A plush-toy dinosaur and small, cuddly bear recently acquired by the 9/11 Memorial Museum serve as stand-ins for the two sisters who had been their affectionate caretakers: 8-year-old Zoe Falkenberg, and her 3-year-old sister, Dana Falkenberg. The girls were passengers aboard hijacked Flight 77, which crashed into the Pentagon.
One imagines them boarding the plane at Dulles Airport early that Tuesday morning with excitement, shepherded by their parents, Charles Falkenberg and Leslie Whittington. They may have noticed three older children among the 58 passengers at the departure gate: a trio of sixth graders from Washington, D.C., each accompanied by a teacher escort. This particular group of travelers was heading to the Santa Barbara area of southern California as part of a National Geographic–sponsored trip to the Channel Islands National Marine Sanctuary.
The Falkenberg sisters were also embarking on an adventure. Their parents, having just sold their family home in suburban Washington, D.C., were bound for Australia, where Leslie, a Georgetown University economist, would be pursuing a semester’s research fellowship at Australian National University in Canberra. The girls’ father, Charles, had taken leave from his job as a software engineer so the family could experience this special sojourn together. Boarding pass assignments indicate the Falkenberg-Whittington family as occupying Row 23, with Charles in seat A at the window, Zoe in the middle, and Dana on the aisle. Their mother was situated across from them in seat 23D.
Around 8:54 a.m., the transcontinental flight deviated from its course. Its transponder was turned off soon thereafter. At this point, the hijackers were in command, herding the passengers and flight attendants, including the Falkenberg-Whittingtons, to the back of the aircraft. Fate then took its horrifying course.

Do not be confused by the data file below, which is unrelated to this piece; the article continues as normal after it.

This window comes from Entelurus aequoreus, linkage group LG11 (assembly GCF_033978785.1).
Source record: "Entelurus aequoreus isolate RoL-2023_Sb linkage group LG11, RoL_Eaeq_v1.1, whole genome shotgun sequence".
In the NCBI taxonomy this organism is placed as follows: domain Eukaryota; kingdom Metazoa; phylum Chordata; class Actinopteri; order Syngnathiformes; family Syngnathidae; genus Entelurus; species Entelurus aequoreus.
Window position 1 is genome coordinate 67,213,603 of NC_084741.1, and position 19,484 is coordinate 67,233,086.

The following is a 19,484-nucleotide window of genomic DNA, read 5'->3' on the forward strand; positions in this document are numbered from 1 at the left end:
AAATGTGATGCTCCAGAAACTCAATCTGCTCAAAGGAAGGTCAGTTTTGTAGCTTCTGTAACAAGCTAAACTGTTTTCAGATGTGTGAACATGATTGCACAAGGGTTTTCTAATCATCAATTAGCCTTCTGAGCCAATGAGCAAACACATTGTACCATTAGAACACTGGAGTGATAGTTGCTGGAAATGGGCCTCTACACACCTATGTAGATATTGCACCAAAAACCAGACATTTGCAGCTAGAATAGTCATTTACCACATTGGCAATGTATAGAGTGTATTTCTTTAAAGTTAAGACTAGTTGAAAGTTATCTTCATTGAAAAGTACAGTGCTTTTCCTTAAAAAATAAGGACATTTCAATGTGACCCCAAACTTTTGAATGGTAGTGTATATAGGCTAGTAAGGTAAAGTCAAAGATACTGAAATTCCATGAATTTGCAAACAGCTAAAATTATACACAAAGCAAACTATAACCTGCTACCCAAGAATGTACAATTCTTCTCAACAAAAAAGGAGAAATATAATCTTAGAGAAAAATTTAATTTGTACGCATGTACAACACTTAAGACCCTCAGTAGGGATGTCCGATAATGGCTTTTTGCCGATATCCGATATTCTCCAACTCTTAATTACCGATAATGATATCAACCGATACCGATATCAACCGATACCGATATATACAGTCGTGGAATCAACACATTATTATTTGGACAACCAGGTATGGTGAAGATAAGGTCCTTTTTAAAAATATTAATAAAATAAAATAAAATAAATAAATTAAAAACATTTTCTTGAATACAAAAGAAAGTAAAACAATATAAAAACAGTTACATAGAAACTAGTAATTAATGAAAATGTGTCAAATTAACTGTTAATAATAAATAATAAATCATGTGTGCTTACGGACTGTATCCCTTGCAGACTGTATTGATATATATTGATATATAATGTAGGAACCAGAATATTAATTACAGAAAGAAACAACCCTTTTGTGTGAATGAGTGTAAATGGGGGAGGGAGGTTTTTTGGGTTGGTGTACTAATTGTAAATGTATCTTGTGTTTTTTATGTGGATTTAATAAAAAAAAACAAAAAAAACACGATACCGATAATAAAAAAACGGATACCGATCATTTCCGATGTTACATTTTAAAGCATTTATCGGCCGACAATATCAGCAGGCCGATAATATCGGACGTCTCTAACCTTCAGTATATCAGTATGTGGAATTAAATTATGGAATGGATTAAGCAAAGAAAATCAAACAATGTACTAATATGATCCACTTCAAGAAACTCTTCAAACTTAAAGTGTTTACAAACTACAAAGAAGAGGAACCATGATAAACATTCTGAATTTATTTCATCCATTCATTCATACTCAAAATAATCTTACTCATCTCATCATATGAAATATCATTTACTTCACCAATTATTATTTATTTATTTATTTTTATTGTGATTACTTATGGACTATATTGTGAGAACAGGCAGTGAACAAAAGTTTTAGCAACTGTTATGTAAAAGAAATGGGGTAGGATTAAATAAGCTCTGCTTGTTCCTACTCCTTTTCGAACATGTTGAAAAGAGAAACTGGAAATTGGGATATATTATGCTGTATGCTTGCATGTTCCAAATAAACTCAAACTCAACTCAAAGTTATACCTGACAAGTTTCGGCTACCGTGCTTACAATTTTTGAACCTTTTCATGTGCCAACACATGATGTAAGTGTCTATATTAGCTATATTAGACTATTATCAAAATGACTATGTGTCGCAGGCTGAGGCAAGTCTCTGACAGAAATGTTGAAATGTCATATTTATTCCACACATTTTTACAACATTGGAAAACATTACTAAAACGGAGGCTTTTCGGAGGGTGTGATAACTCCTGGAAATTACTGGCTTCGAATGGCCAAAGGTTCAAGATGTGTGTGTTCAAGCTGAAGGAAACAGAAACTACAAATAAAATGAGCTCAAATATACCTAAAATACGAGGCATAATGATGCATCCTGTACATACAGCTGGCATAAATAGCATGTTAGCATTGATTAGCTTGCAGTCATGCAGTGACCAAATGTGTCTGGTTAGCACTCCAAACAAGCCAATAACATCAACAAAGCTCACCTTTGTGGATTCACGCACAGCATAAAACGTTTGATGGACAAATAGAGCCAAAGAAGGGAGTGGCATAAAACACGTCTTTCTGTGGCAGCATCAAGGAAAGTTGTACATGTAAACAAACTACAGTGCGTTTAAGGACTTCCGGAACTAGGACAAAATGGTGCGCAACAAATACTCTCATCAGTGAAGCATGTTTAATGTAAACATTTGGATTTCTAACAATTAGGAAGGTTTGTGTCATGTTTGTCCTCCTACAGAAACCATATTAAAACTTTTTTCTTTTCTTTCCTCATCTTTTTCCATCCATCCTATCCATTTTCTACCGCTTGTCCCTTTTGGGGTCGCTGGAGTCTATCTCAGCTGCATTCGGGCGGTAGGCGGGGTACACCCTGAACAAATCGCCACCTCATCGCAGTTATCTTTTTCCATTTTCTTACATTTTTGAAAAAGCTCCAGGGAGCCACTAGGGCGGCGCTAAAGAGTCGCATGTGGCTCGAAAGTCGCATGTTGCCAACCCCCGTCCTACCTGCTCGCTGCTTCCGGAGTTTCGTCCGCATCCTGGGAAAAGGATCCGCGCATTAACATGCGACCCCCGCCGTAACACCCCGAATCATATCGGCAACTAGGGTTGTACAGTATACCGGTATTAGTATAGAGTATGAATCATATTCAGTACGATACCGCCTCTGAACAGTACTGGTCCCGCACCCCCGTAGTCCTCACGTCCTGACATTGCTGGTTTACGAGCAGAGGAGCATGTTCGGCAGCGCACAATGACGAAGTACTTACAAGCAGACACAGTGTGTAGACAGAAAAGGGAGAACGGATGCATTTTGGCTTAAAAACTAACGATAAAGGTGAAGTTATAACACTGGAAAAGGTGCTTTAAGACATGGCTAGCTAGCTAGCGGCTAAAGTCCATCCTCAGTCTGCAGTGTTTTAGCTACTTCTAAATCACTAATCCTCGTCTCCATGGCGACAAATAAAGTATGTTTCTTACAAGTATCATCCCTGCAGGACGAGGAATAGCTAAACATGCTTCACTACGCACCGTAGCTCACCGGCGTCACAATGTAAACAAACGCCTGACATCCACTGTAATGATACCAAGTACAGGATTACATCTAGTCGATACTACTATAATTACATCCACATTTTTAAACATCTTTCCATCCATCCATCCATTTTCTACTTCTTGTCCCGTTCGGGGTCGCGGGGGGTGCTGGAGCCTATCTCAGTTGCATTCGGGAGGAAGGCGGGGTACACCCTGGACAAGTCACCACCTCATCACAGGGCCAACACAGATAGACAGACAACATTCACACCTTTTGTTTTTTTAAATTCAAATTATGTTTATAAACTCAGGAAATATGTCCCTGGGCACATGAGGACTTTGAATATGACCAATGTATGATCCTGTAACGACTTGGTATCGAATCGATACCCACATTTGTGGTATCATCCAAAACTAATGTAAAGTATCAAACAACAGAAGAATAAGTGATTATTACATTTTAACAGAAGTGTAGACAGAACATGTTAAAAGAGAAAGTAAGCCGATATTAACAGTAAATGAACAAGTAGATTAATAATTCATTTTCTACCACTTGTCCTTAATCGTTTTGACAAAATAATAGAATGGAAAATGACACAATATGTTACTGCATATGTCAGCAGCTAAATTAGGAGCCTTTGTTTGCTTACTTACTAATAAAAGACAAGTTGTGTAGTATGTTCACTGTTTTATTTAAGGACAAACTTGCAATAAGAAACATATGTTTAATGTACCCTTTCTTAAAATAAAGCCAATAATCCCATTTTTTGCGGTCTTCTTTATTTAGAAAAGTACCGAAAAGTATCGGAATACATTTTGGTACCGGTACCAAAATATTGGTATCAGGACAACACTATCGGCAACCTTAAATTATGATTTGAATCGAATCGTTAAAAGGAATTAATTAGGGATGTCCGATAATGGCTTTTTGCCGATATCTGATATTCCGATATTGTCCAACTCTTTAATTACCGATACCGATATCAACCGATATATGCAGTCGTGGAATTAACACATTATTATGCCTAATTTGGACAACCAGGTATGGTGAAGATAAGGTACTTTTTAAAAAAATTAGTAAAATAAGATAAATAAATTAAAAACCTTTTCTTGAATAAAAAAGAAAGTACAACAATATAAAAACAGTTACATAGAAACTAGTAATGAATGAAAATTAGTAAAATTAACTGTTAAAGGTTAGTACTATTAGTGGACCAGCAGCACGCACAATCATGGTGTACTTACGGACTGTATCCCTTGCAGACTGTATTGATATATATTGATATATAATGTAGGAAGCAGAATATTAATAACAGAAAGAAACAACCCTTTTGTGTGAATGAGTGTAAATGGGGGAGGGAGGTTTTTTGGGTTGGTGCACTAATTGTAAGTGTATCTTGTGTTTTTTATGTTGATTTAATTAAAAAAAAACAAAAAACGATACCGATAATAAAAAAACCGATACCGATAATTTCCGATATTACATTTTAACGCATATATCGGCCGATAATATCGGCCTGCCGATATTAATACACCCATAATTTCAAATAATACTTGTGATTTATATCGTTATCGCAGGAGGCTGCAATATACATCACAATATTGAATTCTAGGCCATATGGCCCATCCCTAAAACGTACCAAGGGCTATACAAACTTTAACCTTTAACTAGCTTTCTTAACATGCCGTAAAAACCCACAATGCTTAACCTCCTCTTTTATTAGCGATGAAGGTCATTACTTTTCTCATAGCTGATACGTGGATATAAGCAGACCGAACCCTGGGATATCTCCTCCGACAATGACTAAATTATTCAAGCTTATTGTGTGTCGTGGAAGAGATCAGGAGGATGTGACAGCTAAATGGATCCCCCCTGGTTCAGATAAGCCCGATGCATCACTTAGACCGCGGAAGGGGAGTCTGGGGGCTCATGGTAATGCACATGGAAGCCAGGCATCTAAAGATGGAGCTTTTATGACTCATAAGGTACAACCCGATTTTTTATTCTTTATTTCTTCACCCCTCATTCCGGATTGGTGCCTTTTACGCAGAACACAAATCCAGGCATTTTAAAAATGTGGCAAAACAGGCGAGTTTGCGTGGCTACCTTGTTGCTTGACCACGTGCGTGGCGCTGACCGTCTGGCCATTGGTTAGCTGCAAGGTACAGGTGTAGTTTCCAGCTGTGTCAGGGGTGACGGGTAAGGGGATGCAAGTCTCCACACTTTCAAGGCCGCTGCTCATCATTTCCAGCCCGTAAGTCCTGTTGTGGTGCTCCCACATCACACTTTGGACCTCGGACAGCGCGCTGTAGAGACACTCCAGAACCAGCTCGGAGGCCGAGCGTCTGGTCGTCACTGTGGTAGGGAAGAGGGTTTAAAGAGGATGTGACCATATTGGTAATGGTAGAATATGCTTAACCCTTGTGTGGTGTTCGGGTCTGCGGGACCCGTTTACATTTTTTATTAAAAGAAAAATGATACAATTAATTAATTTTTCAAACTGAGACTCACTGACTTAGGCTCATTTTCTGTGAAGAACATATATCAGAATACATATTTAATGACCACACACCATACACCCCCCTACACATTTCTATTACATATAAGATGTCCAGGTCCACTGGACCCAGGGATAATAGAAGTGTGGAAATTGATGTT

Born in University Park, Md., both sisters had defined personalities endearing them to family, friends, neighbors and playmates. Their individuality still animates the obituaries published about them after their deaths 18 years ago. Zoe, a Girl Scout and devotee of the Harry Potter books, was a flourishing student at University Park Elementary School. Curly-haired Dana enjoyed nursery school and was taking swimming lessons at a local YMCA. The girls had assembled stuffed animal collections, Zoe having reached the Beanie Baby stage of collecting. Most of their toys had been consigned to storage in anticipation of the family’s stay abroad. Upon returning from Australia, a new house awaited them in Chevy Chase, where the girls presumably would be restaging that menagerie.
Awaiting this reunion were these two members of that flock: Zoe’s aquamarine-hued Dad Dinosaur, wearing a tie, protectively cradling its tangerine-colored offspring, and Dana’s Teddy Bear, sporting a jaunty red bowtie. They resurfaced in the Falkenberg-Whittington’s Maryland-stored belongings after 9/11. The toys—adopted by the children’s grandfather, Dr. Horace C. Whittington—were in his custody at the time of his death, in Arizona, in 2015. His widow, Natalie Whittington, had married Dr. Whittington after 2001 and thus had no direct acquaintance with the victims. Upon finding the toys, she set them aside for the Museum, and reflected that her late husband may have preserved them for sentimental reasons, as keepsakes of his cherished granddaughters.
After their receipt, the Museum contacted one of the girls’ aunts to see if she remembered these particular stuffed animals. She didn’t, but speculated that her father might have given them to his granddaughters. Although the dinosaur and bear were not chosen to accompany the girls to Australia, apparently they had taken some favorite cuddly toys onto the plane with them. After the fatal crash, an FBI investigator told the bereaved family that on the Dulles airport surveillance film, he had spotted Dana carrying an Elmo character doll. Some of Zoe’s trove of Beanie Babies were also noted as missing from storage after her death, suggesting that she had taken them with her on the plane.
The Dinosaur and Bear are now companions in perpetuity in the Museum’s collection, memorializing the loss on 9/11 of eight young people under the age of 12, denied the right to pursue their lives and dreams beyond childhood.
By Jan Seidler Ramirez, Executive Vice President of Collections and Chief Curator, 9/11 Memorial & Museum